Ashford University Asks Some Employees to Resign

Parent company Bridgepoint Education calls it a voluntary work-force reduction program

A large San Diego company could cut up hundreds of jobs after it asked its employees to voluntarily resign last week.

On June 12, many Ashford University employees received a distressing email from their employer, informing them of a “voluntary work-force reduction program." The offices affected include locations in Kearny Mesa and Carmel Mountain in San Diego, and locations in Iowa and Colorado.

WATCH Video: Ashford University asks employees to resign

Now workers face a difficult choice: Leave voluntarily now with a severance package, or risk being laid off later, without those benefits. They are offered three months of severance pay and extended health care coverage if they resign.

Ashford and its sister institution, University of the Rockies, offer online and classroom courses for almost 80,000 students. Their parent company, San Diego-based Bridgepoint Education, confirmed in an email to NBC 7 that if enough employees don't take the voluntary severance package, it "may be followed by an involuntary phase if necessary."
Employment law expert and San Diego State University lecturer Daniel Eaton said companies could reduce risk and save money when employees accept a resignation package, and in return, sign a legal agreement promising not to sue for wrongful termination.

Eaton told NBC 7 San Diego that wrongful termination lawsuits are expensive to defend against, and former employees can win those cases.

"And with that, in many cases, depending on the nature of the claim, the employee can also recover attorney's fees,” Eaton says. “And that can run into a lot of money."

Bridgepoint is a for-profit company and major donor to charitable causes in San Diego. But the publicly traded company has endured some serious setbacks in recent years.

In public documents filed last month with the Securities and Exchange Commission (SEC), Bridgepoint disclosed problems with accreditation, lawsuits by former employees and allegations of misconduct in recruiting and retaining students.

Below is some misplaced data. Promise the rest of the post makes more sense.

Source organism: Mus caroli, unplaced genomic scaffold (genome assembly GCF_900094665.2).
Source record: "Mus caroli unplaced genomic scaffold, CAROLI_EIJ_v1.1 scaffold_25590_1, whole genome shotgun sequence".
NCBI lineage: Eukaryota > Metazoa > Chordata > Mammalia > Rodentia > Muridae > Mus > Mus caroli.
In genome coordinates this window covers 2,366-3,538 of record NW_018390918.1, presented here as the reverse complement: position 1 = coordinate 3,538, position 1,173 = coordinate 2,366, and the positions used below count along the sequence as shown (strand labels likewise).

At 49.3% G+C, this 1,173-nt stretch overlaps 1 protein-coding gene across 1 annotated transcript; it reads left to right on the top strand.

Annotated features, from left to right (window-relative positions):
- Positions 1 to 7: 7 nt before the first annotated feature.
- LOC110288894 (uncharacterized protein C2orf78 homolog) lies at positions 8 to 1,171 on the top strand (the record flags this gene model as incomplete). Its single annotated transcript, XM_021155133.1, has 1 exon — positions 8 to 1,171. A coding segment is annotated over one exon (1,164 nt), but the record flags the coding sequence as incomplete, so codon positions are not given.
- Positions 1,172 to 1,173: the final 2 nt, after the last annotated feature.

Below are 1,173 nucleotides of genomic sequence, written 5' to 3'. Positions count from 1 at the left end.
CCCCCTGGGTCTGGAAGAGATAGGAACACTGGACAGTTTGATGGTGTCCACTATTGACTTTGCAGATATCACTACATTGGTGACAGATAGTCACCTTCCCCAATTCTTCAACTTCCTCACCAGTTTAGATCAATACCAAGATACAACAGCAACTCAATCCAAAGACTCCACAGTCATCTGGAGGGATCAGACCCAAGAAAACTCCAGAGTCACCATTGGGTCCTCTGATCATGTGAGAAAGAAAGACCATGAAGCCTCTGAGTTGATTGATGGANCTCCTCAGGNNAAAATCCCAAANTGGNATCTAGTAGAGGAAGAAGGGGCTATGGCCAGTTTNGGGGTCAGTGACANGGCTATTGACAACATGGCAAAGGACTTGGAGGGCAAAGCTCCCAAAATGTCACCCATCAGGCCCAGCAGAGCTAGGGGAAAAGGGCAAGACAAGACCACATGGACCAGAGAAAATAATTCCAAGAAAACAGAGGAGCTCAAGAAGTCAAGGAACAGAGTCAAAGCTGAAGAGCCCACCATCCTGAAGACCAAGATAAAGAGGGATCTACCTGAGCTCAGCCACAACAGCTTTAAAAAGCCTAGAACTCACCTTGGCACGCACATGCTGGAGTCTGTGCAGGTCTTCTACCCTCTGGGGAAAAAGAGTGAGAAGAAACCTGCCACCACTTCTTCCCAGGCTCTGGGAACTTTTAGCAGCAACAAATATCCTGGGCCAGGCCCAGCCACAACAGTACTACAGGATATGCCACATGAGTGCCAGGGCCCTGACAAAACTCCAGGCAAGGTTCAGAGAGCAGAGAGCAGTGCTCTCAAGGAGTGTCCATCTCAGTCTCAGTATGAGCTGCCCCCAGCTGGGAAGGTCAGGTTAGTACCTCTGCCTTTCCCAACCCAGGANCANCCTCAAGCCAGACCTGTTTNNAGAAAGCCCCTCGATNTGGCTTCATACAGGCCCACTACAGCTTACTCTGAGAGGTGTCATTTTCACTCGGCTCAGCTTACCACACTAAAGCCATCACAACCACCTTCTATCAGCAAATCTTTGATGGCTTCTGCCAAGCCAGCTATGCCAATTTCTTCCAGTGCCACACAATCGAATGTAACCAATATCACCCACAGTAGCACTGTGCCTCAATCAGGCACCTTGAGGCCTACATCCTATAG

Attorney Eaton said reducing payroll costs is the single most effective way cut total costs and potentially boost profits, while also increasing the value of a company’s stock.

But Eaton said layoffs have a definite downside, because they generate ill will and bad publicity.

"Because on the one hand, you have an image that a company wants to portray of being concerned about its community, and, on the other hand, it's very real obligation to do the best it can by its shareholders,” he said.

Bridgepoint Education spokesperson Shari Rodriguez, said staff reductions are being made to “better align personnel resources with enrollment activity.”

The statement read, in full:

"To better align personnel resources with current enrollment, Ashford University has implemented a program to reduce its workforce. Participation in the Voluntary Phase of the program is, as the name indicates, entirely voluntary. Ashford’s Reduction in Workforce Program was designed around a strong commitment to academic quality, student success, and operational results, while optimizing the institution for a lower total student enrollment.  Ashford University notified employees in all of its locations, including California, Iowa, and Colorado."
Rodriguez said all Ashford employees, except faculty and those in admissions, institutional research, assessment and evaluation, and planning, are being offered the buy-out package.

Ashford has a campus in Iowa, and operations in California and Colorado. Parent company Bridgepoint does not report numbers for individual locations, but states it has a total of more than 9,500 employees.

In its SEC filing, Bridgepoint says it will vigorously defend itself against lawsuits filed by former students and employers, and claims those legal actions have no merit.

Editor’s Note: In the interest of full-disclosure, Bridgepoint Education is a major advertiser of NBC 7 San Diego.
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